Obama, Without Congress, Starts MyRA Retirement Savings Plan

Jan 29, 2014 4:38pm

WEST MIFFLIN, Pa.–Making good on one of his promises for 2014, President Obama exercised his executive authority with the stroke of a pen Wednesday to create a starter retirement savings program for American workers whose workplaces do not provide traditional 401(k)s.

“What I’m hoping is that working Americans will take a look because I want more people to have the chance to save for retirement through their hard work,” the president said at the U.S. Steel Irvin Plant here.

“Wherever I can take steps to expand opportunity for more families, regardless of what Congress does, that’s what I’m going to do because I am determined to work with all of you and citizens all across this country on the defining project of our generation, and that is to restore opportunity for every single person who’s willing to work hard and take responsibility in this country,” he said.

The president signed the memorandum creating the new retirement savings plan in front of the crowd at the steel plant before handing it over to Treasury Secretary Jack Lew.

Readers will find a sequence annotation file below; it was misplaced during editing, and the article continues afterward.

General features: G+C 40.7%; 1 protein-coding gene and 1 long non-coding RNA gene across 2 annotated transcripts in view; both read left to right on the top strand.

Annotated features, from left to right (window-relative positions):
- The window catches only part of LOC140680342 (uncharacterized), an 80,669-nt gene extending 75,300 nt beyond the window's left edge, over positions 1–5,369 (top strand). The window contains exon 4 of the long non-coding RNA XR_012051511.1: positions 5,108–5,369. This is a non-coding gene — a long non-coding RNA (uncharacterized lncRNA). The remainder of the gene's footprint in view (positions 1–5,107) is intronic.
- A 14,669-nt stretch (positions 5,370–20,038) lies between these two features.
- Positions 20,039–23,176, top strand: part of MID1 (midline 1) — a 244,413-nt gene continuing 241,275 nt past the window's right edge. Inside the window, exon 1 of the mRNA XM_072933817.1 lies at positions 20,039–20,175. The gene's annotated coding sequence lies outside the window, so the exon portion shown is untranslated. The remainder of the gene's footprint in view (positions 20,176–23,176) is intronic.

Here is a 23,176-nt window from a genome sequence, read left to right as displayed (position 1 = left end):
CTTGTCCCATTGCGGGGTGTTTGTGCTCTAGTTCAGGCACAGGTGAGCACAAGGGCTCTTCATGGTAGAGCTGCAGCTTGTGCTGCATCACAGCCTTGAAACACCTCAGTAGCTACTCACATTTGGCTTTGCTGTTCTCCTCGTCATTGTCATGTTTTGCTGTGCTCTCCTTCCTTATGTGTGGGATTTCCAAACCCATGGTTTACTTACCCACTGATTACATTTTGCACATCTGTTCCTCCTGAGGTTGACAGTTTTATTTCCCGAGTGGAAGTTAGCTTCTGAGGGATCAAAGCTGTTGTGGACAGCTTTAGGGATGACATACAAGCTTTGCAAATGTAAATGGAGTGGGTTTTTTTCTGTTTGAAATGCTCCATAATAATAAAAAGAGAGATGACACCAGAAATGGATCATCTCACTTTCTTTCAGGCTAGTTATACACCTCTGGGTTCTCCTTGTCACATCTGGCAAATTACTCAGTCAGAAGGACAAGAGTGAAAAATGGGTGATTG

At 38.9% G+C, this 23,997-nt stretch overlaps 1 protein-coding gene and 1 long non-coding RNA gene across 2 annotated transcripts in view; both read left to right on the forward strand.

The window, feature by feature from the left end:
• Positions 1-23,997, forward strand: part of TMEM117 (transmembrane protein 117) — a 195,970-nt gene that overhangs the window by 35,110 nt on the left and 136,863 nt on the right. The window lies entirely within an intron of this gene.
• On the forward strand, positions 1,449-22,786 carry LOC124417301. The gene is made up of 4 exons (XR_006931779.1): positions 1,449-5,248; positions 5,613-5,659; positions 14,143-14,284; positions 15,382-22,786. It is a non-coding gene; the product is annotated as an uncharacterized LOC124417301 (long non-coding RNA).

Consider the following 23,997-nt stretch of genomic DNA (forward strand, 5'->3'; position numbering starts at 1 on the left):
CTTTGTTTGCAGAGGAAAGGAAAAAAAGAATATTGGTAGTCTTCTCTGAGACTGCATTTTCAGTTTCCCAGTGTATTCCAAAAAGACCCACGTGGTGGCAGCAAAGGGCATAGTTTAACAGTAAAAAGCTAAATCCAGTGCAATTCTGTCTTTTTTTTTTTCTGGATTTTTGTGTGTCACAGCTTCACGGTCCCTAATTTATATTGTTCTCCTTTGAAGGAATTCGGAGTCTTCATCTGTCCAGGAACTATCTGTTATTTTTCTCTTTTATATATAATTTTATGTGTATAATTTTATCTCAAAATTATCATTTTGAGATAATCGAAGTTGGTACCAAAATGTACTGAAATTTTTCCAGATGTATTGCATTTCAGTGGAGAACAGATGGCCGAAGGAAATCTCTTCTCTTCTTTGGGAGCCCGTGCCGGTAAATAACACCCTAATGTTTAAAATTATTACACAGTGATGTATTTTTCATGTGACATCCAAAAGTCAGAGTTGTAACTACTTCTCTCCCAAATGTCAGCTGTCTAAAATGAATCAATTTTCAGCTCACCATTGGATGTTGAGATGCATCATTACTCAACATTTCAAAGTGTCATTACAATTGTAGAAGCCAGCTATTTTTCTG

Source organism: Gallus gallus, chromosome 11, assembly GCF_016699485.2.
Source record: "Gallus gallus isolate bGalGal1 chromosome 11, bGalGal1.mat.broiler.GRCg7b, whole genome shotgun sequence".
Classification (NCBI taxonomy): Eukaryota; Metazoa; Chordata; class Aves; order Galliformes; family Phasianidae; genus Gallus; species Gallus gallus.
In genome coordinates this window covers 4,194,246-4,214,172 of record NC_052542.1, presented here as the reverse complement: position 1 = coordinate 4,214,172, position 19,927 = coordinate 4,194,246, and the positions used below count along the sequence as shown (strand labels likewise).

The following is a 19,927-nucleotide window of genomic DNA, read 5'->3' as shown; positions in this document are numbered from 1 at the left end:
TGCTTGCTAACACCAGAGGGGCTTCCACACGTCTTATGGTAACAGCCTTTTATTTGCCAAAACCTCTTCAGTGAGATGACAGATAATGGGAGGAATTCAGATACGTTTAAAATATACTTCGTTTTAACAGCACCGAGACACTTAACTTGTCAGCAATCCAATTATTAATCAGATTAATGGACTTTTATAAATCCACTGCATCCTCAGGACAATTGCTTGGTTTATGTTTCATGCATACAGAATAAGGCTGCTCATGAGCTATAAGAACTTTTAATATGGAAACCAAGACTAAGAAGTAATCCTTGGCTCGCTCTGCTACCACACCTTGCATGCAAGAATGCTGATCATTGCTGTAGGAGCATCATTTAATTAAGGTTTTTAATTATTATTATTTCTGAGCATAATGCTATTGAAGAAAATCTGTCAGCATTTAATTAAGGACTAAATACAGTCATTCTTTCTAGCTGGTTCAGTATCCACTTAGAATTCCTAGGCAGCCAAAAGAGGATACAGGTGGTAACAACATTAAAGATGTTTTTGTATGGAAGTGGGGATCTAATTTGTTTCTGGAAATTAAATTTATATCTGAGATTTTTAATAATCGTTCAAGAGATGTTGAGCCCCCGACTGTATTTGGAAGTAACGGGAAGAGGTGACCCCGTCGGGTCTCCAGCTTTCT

The new program, called MyRA, will allow Americans to contribute as little as $5 from each of their paychecks to a retirement account.   The plan is aimed at households making up to $191,000 a year.

The new plans will be offered as a Roth IRA account and will be backed by the U.S. government.  All workers up to the income limits can invest in the accounts, including those who want to supplement an existing 401(k) plan.

Initially, workers can make after-tax investments as low as $25 and contributions for as little as $5 can be made through payroll deductions.  They will earn the same interest rate as federal employees do in the Thrift Savings Plan’s Government Securities Investment Fund and can withdraw their money at any time without tax penalties.

The program will be available in a pilot mode for employees of employers who sign up to participate by the end of the year.

The president’s stop in Pennsylvania was his second after his State of the Union address where he told Congress he is willing to exercise his executive authority if they are not passing legislation on issues like the minimum wage and retirement security.

On Thursday, the president travels to Milwaukee and Nashville for additional events.

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